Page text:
In Matthew, Jesus tells the fascinating story of a man hiring people for a day's wage, and
how at the close of the day when wages were paid, the first hired thought they deserved
more. They wanted an hourly wage instead of the agreed amount.
I recall my first daily wage, when as a hard-working fifteen-year-old, I received a $5 bill
from my Uncle Ed. In 1945 that seemed like a lot. My highest hourly wage was paid by
the veteran's hospital in Iowa City at $25 an hour. Our daughter, a physician's assistant,
receives more than double that amount on weekends and holidays.
The word epiphany is from the Greek and refers to the experience of a sudden and amazing realization. Usually it’s applied to a scientific or philosophical/religious breakthrough, but it can apply in any situation in which a brilliant insight gives a person a different perspective on life or a problem s/he has been considering. For example, Archimedes’ famous shriek of “Eureka!” came as he was in the baths, contemplating yet again the difficulty of determining if a given mass would float.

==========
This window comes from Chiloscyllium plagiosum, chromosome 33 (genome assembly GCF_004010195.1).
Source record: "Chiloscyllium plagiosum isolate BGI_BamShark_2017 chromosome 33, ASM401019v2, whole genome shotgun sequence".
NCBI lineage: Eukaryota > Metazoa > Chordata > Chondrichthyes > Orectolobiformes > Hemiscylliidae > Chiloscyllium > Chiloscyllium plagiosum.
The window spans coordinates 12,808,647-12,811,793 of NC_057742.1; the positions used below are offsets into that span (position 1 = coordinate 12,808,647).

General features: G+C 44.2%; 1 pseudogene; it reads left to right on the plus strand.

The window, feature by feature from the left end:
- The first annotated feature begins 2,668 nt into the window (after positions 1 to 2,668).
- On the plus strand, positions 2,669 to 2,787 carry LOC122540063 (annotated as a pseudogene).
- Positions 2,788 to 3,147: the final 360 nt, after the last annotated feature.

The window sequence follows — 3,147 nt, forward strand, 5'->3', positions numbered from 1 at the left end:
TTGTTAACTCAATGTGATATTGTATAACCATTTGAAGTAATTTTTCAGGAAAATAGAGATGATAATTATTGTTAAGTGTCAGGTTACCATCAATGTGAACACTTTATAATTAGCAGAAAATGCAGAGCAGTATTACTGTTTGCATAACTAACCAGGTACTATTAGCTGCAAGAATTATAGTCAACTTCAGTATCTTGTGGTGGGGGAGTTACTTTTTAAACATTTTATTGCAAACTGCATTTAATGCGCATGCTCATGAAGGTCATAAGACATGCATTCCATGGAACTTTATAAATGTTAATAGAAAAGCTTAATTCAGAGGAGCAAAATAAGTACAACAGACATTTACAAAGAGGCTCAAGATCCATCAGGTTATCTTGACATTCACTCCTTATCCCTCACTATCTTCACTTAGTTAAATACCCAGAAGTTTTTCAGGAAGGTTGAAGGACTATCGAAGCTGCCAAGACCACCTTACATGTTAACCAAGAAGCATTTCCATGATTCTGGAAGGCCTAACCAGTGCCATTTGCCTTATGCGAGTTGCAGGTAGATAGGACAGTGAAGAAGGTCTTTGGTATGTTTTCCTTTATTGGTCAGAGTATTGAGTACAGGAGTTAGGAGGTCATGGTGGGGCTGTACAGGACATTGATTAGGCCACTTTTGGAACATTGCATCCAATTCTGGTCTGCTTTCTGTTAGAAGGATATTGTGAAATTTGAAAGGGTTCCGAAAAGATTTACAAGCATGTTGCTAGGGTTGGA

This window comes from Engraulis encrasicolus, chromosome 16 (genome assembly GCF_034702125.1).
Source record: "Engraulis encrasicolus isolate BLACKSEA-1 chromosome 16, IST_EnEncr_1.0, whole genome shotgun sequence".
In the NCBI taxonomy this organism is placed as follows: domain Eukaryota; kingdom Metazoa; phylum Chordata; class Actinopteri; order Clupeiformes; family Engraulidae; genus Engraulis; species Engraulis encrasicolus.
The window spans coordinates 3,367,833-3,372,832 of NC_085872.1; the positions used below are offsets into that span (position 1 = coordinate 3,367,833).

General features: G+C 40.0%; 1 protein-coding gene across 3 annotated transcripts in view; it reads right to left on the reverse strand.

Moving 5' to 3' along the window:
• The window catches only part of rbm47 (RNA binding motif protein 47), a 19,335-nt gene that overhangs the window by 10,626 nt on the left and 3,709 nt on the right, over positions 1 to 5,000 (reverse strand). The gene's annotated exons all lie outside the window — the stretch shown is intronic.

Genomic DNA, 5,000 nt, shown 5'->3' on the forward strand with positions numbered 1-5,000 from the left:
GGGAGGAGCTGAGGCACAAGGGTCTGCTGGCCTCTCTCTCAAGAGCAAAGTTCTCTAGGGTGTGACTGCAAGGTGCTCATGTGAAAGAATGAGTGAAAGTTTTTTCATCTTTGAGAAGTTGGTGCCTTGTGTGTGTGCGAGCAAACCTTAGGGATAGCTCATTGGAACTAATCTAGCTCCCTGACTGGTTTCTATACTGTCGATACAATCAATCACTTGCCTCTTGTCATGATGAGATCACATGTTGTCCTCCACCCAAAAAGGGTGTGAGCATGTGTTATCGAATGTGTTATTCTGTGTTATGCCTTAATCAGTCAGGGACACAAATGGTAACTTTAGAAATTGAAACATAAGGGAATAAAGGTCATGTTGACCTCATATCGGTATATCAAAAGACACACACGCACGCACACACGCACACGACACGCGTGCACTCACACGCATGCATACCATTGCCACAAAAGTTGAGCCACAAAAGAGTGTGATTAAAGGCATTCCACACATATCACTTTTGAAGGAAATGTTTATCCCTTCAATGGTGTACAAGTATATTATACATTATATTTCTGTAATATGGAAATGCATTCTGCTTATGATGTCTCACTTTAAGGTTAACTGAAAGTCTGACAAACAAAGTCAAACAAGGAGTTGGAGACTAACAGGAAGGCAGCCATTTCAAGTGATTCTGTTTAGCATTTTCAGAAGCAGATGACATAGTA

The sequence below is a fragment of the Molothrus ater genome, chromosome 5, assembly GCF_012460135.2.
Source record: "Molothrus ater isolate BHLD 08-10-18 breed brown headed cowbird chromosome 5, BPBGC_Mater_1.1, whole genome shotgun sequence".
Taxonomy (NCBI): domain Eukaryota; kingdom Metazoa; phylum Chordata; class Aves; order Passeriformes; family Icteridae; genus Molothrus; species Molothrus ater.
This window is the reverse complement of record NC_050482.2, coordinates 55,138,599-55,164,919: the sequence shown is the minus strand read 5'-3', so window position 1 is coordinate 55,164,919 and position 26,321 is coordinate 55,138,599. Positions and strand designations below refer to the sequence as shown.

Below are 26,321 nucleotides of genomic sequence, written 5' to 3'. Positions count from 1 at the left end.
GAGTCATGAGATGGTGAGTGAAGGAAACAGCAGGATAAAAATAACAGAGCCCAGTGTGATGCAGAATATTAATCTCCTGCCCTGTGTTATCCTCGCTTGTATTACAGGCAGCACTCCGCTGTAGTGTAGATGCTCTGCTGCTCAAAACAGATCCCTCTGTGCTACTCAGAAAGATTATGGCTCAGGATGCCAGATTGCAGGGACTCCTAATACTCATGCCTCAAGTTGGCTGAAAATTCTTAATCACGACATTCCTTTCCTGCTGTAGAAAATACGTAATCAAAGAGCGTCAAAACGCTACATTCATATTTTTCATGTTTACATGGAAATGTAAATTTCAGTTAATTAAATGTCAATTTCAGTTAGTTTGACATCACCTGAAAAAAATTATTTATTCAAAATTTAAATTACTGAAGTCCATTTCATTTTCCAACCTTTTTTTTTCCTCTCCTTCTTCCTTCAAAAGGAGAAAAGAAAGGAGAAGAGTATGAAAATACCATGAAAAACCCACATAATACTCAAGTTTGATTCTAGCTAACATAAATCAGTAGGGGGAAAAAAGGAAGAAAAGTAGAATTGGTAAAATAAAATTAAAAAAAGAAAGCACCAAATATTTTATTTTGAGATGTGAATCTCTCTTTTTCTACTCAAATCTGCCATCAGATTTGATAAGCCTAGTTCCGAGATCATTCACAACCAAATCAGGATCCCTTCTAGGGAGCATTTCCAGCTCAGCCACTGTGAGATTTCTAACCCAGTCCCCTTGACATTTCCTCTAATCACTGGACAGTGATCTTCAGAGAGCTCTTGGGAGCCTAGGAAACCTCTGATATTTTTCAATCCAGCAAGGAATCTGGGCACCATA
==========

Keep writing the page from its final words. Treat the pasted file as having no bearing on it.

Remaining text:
Ron Love Mark Ellingsen Bob Ove Bonnie Bates Bill Thomas Frank Ramirez
Nehemiah 8:1-3, 5-6, 8-10 Imagine a worship service, a sharing of scripture and interpretation, that went on from dawn until midday. How would you respond? In many of our mainline churches a worship service that last more than an hour risks negative comments to the pastor. “Worship was too long.” “I have other things to do today.” “Can’t you try to keep worship to an hour?”
Some time ago there was a series of programmes on BBC 2 on the recent history of the Catholic Church. The series was called "Absolute Truth", and one programme looked at Catholicism in the developing parts of the world. It studied the work of liberation theologians in Latin America, particularly Leonardo Boff and Oscar Romero.